In a press release issued last week, the food bank reported 41,114 economically disadvantaged schoolchildren in the eight counties of Northeast Tennessee qualify for the federal free or reduced price meal programs provided through their schools.
The release noted “consistent access to food ensures children receive the nutrition they need to learn and grow” and when school is out of session for a weekend, a holiday or even for an evening, many of these children do not know when or where they will get their next meal.
A collaborative effort by Second Harvest and public school systems in each Northeast Tennessee county, the Food for Kids Backpack Program is designed to curb child hunger after school, on weekends and during school breaks.
The program provides a bag of nutritious snacks and easily prepared food items that are distributed to chronically hungry children every other Friday afternoon.
Last year the program served 4,741 children attending 139 elementary, middle and high schools in 14 area school districts and the food bank estimates 4,672 children in the region will need the backpack program this school year.
The food bank has budgeted funds to to expand the program to meet the increased need this school year. Through wholesale purchases of most of the food distributed in the backpacks, the program costs the food bank less than $100 per child per year.
To help keep the program’s cost low, Second Harvest relies heavily on volunteers and school staff members to pack and distribute backpack food at no cost to the children’s families and with careful discretion to minimize the labeling of child or their family as being in need.
Emphasizing the need for the community’s support for the program, Second Harvest Executive Director Rhonda Chafin said, “without the financial assistance of generous donors, we wouldn’t be able to help hungry children with weekend meals.”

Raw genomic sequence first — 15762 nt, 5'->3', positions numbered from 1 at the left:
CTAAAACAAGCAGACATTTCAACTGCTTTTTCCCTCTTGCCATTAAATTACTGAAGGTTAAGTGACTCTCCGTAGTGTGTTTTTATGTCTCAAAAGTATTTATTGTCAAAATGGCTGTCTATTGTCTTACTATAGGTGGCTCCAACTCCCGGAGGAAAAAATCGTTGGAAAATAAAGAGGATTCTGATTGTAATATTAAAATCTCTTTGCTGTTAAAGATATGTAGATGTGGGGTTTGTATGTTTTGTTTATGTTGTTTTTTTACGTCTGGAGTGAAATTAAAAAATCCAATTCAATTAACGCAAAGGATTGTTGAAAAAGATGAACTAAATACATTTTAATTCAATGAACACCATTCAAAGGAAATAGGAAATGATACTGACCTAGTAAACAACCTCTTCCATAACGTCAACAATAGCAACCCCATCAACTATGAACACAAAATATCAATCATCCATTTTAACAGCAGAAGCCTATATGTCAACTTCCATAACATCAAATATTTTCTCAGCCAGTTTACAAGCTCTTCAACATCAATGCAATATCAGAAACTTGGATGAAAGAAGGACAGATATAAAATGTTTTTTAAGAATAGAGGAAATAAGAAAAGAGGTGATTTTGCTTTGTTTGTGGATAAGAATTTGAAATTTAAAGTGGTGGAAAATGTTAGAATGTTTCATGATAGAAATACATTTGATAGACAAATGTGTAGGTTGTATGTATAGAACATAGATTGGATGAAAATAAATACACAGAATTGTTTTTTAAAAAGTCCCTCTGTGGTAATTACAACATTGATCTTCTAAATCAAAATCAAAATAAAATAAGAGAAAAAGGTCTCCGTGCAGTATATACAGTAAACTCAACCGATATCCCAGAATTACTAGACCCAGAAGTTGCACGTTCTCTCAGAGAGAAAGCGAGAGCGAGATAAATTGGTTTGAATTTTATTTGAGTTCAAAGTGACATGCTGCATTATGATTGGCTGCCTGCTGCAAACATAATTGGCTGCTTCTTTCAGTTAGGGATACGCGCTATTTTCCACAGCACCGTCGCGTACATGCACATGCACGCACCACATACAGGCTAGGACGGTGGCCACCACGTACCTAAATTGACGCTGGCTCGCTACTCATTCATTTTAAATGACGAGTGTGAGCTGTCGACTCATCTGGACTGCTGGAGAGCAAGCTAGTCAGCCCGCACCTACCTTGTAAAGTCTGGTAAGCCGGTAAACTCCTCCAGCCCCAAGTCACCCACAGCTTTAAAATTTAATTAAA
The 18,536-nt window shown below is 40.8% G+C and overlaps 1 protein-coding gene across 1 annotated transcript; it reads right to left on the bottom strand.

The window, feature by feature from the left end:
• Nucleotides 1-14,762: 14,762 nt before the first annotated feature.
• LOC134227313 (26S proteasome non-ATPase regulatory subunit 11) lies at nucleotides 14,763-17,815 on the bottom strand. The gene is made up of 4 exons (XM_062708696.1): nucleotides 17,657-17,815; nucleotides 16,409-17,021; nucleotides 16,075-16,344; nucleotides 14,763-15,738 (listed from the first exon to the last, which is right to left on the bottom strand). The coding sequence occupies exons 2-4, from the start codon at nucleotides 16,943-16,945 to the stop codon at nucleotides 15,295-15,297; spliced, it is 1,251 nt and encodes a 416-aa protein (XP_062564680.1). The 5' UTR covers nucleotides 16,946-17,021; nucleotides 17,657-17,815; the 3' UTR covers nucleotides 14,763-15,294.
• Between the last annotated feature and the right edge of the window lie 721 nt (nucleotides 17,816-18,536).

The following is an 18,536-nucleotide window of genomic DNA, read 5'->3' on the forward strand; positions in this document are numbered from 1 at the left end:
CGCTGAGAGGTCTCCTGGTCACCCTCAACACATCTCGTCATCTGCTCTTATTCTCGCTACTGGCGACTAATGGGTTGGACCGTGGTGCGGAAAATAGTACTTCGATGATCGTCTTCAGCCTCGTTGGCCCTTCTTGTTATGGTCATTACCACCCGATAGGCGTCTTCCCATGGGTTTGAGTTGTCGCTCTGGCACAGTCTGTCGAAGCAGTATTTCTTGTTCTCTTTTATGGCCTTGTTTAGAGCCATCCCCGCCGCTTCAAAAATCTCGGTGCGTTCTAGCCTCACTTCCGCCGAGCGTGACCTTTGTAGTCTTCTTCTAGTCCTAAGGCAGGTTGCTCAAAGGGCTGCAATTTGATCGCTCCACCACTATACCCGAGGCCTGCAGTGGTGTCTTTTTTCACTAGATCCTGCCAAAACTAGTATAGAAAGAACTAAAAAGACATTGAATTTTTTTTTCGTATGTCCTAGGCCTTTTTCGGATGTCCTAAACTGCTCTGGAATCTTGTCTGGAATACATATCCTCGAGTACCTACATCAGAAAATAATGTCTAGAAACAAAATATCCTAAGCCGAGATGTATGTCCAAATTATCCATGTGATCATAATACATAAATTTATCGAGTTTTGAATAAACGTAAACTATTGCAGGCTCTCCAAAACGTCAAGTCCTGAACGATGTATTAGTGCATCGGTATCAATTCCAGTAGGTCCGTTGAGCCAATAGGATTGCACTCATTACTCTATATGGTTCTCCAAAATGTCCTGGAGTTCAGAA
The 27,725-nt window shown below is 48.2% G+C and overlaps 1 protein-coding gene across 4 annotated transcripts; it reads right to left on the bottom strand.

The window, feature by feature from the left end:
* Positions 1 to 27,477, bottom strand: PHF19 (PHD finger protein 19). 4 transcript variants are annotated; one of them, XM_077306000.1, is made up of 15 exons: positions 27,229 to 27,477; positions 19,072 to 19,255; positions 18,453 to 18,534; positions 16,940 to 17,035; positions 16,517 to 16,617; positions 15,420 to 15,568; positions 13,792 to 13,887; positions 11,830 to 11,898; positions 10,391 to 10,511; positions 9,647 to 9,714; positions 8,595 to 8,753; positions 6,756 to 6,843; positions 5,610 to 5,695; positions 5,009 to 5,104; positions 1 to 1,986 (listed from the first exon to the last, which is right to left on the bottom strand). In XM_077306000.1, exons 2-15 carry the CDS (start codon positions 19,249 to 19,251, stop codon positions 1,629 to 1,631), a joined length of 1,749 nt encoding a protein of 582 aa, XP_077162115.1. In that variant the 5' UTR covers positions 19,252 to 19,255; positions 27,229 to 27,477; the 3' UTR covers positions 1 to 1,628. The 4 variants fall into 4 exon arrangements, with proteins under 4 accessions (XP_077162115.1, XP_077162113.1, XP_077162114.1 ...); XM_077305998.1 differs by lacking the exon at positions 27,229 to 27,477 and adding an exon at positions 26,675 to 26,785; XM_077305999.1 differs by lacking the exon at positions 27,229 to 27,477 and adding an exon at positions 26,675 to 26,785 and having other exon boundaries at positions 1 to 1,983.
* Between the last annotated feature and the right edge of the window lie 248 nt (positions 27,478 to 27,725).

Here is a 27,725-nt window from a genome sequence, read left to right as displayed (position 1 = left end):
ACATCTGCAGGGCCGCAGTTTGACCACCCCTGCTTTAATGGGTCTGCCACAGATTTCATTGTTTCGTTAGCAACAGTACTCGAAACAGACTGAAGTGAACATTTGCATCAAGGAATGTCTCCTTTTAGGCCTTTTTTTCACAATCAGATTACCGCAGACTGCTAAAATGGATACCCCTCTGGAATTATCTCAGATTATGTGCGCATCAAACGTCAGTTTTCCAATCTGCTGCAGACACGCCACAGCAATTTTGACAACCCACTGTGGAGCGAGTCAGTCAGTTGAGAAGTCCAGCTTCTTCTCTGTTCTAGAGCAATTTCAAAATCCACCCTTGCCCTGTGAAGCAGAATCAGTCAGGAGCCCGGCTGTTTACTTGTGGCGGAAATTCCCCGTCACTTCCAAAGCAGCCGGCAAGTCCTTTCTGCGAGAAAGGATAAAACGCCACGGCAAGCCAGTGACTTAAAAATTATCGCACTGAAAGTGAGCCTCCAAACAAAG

Corporate contributors to the program this school year so far include the American Electric Power Foundation, the CenturyLink Clarke M. Williams Foundation, IPA Foundation, Johnson County Community Foundation, Sullivan South Area Community Chest, United Way of Unicoi County, Variety of East Tennessee and local municipal funds. And still, Chafin said, there is a huge need for community donations and volunteers to support the program.
Anyone interested in donating to or volunteering with backpack programs is asked to call Second Harvest at 423-279-0430. Families who believe their children qualify for the Food for Kids Backpack program may contact their school guidance counselor for assistance.
Brother’s Keeper, the faith-based education and enrichment program for young adults with developmental and intellectual disabilities, has announced a roster of three fundraising events to help with the program’s recent expansion.
Throughout August, the Buttermilk Pie shop will conduct a “Pie It Forward” benefit through which a portion of the proceeds from every banana cream pie sold will go to Brother’s Keeper.
From 5-9 p.m. on Monday, Aug. 14, Barberito’s on Peoples Street will donate 20 percent of its proceeds to Brother’s Keeper.
And from 2-3 p.m. on Sunday, Aug. 27, Brother’s Keeper will host a “Sundae Social” with all-you-can-eat ice cream for $10 for adults and $5 for children.
For more information about any of the events, visit the Brother’s Keeper Facebook page or contact Anissa Lyttle at [email protected] or 423-360-4065.
If there is a need or a project in your neighborhood the Good Neighbor column can assist with, contact Sue Guinn Legg at 423-722-0538 or P.O. Box 1717, Johnson City, TN 37605.
Email Sue Guinn Legg at [email protected]. Follow her on Twitter @sueleggjcpress. Like her on Facebook at facebook.com/sueleggjcpress.